John Cooper 'executed four in Pembrokeshire murders'
A man "executed" four people in two 1980s double murders four years apart in Pembrokeshire, a jury has heard.
John Cooper, 66, shot brother and sister Richard and Helen Thomas at their remote home near Milford Haven in 1985, Swansea Crown Court was told.
He also shot and killed holidaymakers Peter and Gwenda Dixon, from Oxfordshire, in 1989, it is claimed.
He denies four counts of murder and separate charges of rape, sexual assault and attempted robbery.
Gerard Elias QC, prosecuting, told the court that on the evening of 22 December 1985 Mr Cooper targeted the Thomas's three-storey farmhouse at Scoveston Park, possibly knowing Mrs Thomas, 54, was home alone.
Disturbed by the return of her 58-year-old brother, it is claimed the defendant shot them both before pouring diesel around the house and setting fire to it.
Four years later on, on 29 June 1989, he allegedly killed Mr and Mrs Dixon, who were taking a final walk along the coastal path near Little Haven before returning to their Witney home.
It is claimed he intercepted the couple in daylight, took them to a nearby hideaway and demanded details about their bank cards.
Again using a shotgun, it was claimed Mr Cooper "silenced them forever".
Mr Elias said the killer "took time to create a screen from foliage" to conceal the bodies.
Mr Dixon, 51, was found with his hands tied behind his back. He had been shot three times and his 52-year-old wife twice.
His Nat West bank card had been taken and money was accessed from his account using the correct pin number following his death.
Mr Elias said that on 6 March 1996 the defendant approached five teenagers aged 15 and 16 walking through fields by the Mount Estate School, Milford Haven.
It is claimed he pulled out a double-barrelled shotgun and forced them all to lie face down on the ground.
'Cold, calculating violence'
He is accused of dragging one 16-year-old girl by the hair and raping her at knifepoint. He is then said to have indecently assaulted a 15-year-old girl before threatening the teenagers and firing the shotgun in the air.
Mr Elias said each of the three incidents "involved the use of cold, calculating violence" and two of them "the merciless execution of four people".
He said: "All the victims were subjected to the most terrifying of ordeals."
Mr Elias said each incident was "linked by a large number of common threads". Each involved a shotgun, ropes, and a balaclava, and they all occurred in a small part of Pembrokeshire, he said.
Although each saw a shotgun fired, no cartridges were found at any of the locations.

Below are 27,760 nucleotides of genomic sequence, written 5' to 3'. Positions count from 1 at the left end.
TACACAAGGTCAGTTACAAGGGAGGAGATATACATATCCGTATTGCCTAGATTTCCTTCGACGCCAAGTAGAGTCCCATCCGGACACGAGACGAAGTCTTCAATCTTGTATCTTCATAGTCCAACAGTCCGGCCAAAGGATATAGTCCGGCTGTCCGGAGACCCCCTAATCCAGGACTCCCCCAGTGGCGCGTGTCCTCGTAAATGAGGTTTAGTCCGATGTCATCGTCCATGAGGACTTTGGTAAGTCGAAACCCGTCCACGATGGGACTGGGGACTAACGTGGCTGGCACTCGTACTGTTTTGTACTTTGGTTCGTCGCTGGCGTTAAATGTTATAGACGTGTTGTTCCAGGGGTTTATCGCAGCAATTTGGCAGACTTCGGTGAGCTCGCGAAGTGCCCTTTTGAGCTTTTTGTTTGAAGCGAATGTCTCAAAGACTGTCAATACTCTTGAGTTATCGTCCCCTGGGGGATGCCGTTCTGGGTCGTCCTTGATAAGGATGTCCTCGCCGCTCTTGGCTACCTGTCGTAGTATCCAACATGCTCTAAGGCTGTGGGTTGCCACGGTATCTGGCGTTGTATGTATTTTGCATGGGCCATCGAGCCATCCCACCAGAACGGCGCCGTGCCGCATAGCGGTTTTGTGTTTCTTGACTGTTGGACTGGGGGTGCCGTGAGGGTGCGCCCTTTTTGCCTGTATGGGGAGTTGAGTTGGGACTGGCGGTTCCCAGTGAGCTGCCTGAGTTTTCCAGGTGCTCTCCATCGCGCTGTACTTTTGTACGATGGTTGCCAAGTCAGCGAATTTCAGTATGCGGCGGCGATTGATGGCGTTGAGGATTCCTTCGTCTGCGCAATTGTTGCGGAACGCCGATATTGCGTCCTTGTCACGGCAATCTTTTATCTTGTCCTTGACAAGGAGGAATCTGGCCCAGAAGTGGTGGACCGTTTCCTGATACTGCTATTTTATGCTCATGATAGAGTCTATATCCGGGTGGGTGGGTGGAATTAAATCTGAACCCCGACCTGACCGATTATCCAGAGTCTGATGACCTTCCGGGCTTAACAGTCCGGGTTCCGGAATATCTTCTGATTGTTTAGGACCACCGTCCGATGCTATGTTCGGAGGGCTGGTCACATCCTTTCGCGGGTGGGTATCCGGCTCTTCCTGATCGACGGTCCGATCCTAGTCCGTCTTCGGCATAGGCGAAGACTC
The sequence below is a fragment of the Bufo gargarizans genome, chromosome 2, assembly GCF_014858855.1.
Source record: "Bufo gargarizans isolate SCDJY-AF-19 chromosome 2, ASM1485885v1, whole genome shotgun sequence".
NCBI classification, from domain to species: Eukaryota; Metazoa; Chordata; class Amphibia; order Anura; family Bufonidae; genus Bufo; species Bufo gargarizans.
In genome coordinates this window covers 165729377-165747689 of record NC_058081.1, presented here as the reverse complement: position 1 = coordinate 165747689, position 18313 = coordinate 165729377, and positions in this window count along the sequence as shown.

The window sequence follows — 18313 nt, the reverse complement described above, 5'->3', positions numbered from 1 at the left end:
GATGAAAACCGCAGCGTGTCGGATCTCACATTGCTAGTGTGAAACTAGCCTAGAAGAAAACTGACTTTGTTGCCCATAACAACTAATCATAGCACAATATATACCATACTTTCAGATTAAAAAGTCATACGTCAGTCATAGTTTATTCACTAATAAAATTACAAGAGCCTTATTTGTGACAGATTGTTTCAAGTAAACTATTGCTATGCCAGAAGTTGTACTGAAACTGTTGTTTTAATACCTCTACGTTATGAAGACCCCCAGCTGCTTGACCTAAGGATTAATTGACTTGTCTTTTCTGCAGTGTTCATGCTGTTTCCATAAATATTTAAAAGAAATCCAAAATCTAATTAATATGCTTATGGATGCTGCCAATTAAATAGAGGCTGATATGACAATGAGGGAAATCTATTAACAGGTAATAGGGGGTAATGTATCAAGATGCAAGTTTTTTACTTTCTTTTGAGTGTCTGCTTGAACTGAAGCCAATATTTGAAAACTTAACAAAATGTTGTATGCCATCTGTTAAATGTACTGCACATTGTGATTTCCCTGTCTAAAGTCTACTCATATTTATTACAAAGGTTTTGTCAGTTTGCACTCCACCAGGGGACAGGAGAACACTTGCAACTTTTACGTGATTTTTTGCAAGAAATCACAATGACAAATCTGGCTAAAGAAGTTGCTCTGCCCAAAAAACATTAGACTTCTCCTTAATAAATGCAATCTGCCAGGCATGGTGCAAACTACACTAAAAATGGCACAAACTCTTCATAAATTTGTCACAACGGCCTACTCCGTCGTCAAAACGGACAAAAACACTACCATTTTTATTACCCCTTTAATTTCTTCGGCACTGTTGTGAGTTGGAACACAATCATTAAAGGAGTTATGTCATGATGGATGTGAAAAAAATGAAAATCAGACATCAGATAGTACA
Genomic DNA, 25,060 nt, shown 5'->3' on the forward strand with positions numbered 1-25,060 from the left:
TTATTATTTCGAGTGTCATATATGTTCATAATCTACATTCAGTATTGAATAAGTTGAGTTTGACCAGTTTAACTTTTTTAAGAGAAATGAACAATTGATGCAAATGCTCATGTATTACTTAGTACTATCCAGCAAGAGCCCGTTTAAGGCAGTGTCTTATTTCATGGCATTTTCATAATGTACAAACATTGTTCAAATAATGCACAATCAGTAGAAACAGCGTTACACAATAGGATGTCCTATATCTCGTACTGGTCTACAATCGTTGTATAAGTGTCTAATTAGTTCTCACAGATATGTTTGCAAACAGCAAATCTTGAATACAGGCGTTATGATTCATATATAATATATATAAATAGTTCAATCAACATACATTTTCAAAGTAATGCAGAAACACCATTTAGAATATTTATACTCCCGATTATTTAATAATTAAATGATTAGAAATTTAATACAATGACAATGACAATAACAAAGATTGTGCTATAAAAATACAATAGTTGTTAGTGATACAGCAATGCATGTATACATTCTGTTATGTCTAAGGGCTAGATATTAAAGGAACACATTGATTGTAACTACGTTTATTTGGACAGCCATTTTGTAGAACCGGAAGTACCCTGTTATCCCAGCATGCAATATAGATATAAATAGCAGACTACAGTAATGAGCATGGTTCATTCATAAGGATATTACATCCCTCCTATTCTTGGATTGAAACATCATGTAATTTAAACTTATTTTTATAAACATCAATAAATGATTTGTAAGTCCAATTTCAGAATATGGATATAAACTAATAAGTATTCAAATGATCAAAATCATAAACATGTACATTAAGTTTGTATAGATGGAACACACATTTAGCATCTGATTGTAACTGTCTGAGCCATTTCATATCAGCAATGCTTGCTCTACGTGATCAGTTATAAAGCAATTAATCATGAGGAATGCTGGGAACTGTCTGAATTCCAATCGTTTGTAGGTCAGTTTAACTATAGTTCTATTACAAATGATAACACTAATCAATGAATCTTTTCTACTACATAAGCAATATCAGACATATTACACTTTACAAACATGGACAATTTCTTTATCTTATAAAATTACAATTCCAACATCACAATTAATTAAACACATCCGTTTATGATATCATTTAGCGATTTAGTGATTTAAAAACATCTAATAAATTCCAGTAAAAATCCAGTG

There was an additional factor of sexual gratification as, as well as the attacks on the teenagers, there was evidence of indecent sexual acts on Mrs Dixon.
Mr Elias said it was "obvious" the crimes were the work of someone "who knew the area like the back of his hand".
He said Mr Cooper "was a local man that lived in a house at the very epicentre of these offences for many years".
He added that during this 10-year period, Mr Cooper was committing a series of other burglaries and a robbery which also involved a shotgun.
In December 1998, Mr Cooper was sentenced to 16 years in prison at Swansea Crown Court for 30 counts of burglary and a robbery, serving 10 years.
Mr Elias said police forces routinely re-examined unsolved murder cases and in early 2006 "a cold case" review into the murders was set-up.
He said as a result of this a number of items were re-examined forensically.
These included the shotgun that the prosecution said was used in the robbery for which Mr Cooper was convicted in 1998.
It was found in a hedge close to the victim's house in Sardis, near Milford Haven, and was shown to the jury.
The jury was told they would hear that blood found on the gun matched that of Mr Dixon.
Also a pair of shorts, recovered from Mr Cooper's bedroom at the time of his initial arrest, was found to have a blood mark DNA profile matching Mr Dixon.
After unpicking the seam, a trace of human fluid matching the DNA profile of Julie Dixon, the daughter of the murdered couple, was also found.
"The defendant took these shorts from the scene of the murder . . . and has treated them as his own forever after," said Mr Elias.
The jury was also told Mr Cooper would use the pathways and hedges near his house as "safes" for storing stolen items and possible incriminating evidence.
A sock removed from Mr Thomas's body was one item found close to Mr Cooper's home.
The trial resumes on Wednesday.